Prenatal exposure to common chemicals linked with drop in child IQ

Following a previous study linking higher maternal levels of two common chemicals with slower mental and motor development in preschoolers, a new study has found that this effect continues into school age.

The study involved 328 inner-city mothers and their children. The mothers' levels of prenatal urinary metabolites of di-n-butyl phthalate (DnBP), butylbenzyl phthalate (BBzP), di-isobutyl phthalate (DiBP), di-2-ethylhexyl phthalate and diethyl phthalate were measured in late pregnancy. IQ tests were given to the children at age 7.

Children's IQ scores were negatively associated with higher maternal phthalate levels. Among children of mothers with the highest versus lowest levels of DnBP and DiBP metabolite concentrations (the top 25% vs the bottom 25%), IQ was 6.7 and 7.6 points lower, respectively. There were similar associations with processing speed, perceptual reasoning and working memory; DiBP and verbal comprehension; BBzP and perceptual reasoning.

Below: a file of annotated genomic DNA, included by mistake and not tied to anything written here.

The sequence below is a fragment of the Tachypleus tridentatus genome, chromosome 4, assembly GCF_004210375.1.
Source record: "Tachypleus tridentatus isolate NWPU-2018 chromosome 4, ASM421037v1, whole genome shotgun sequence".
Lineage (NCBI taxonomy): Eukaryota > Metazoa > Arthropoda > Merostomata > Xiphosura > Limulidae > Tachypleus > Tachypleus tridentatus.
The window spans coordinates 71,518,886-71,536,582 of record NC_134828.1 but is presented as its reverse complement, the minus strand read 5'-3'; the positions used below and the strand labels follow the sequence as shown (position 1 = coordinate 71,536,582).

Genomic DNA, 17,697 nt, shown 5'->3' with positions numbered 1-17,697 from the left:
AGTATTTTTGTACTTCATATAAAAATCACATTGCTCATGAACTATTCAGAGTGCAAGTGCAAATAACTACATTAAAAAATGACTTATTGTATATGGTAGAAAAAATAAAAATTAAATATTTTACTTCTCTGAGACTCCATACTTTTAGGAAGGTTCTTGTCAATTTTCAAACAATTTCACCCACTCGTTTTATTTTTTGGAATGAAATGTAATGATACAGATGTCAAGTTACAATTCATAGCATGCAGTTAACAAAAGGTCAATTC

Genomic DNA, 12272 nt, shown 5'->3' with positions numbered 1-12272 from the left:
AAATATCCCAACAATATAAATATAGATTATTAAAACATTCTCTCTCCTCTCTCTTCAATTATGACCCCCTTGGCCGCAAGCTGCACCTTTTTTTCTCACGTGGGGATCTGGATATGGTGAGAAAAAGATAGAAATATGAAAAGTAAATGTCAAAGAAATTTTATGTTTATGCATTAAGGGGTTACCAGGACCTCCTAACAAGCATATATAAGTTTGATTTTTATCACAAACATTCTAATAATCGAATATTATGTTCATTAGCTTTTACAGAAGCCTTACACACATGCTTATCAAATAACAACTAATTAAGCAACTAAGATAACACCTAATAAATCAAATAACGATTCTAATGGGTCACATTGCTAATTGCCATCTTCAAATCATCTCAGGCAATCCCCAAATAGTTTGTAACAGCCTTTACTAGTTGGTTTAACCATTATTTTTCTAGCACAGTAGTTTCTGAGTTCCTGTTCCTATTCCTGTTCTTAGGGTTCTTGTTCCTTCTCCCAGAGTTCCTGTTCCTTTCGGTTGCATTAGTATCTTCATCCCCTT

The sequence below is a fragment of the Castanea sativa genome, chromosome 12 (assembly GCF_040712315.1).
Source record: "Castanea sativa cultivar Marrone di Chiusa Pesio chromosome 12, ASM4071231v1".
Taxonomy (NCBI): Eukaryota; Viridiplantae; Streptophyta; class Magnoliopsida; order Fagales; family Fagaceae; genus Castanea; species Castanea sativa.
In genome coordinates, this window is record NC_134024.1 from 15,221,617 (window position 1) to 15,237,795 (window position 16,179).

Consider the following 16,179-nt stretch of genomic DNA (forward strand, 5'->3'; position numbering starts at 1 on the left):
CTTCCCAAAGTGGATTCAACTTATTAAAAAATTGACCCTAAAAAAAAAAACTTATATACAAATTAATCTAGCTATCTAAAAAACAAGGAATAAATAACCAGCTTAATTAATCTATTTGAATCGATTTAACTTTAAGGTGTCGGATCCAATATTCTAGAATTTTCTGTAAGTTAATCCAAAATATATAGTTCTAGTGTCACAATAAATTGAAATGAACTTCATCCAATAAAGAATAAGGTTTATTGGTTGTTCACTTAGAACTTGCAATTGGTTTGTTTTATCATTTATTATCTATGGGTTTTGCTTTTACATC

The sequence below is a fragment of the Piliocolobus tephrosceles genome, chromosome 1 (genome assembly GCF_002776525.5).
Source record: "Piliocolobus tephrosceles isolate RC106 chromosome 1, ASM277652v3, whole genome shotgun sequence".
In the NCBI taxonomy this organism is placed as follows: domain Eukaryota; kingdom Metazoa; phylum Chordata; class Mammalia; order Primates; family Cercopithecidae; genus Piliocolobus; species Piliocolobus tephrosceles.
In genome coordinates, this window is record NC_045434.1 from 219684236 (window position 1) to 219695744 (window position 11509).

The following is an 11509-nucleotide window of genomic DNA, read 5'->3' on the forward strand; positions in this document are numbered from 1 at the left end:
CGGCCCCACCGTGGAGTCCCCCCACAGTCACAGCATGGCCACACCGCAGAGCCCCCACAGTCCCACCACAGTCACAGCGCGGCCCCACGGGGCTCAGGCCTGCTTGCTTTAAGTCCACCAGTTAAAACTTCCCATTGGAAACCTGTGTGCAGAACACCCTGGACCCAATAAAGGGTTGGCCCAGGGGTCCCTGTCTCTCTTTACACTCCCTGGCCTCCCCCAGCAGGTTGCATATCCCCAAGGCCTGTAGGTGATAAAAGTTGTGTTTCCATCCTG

DnBP and DiBP are found in a wide variety of consumer products, from dryer sheets to vinyl fabrics to personal care products like lipstick, hairspray, and nail polish, even some soaps. Since 2009, several phthalates have been banned from children's toys and other childcare articles in the United States.

Although the results are correlational, and don't prove that phthalates are responsible, the researchers recommend that pregnant women avoid storing or microwaving food in plastic containers, and avoid scented cleaning and personal care products (phthalates hold scent). They are also advised not to use plastics labeled 3, 6, or 7.

Factors such as maternal IQ, maternal education, and quality of the home environment, were controlled for in the analysis. The range of phthalate metabolite levels measured in the mothers was not unusual.

[3841] Factor-Litvak, P., Insel B., Calafat A. M., Liu X., Perera F., Rauh V. A., et al.
(2014).  Persistent Associations between Maternal Prenatal Exposure to Phthalates on Child IQ at Age 7 Years.
PLoS ONE. 9(12),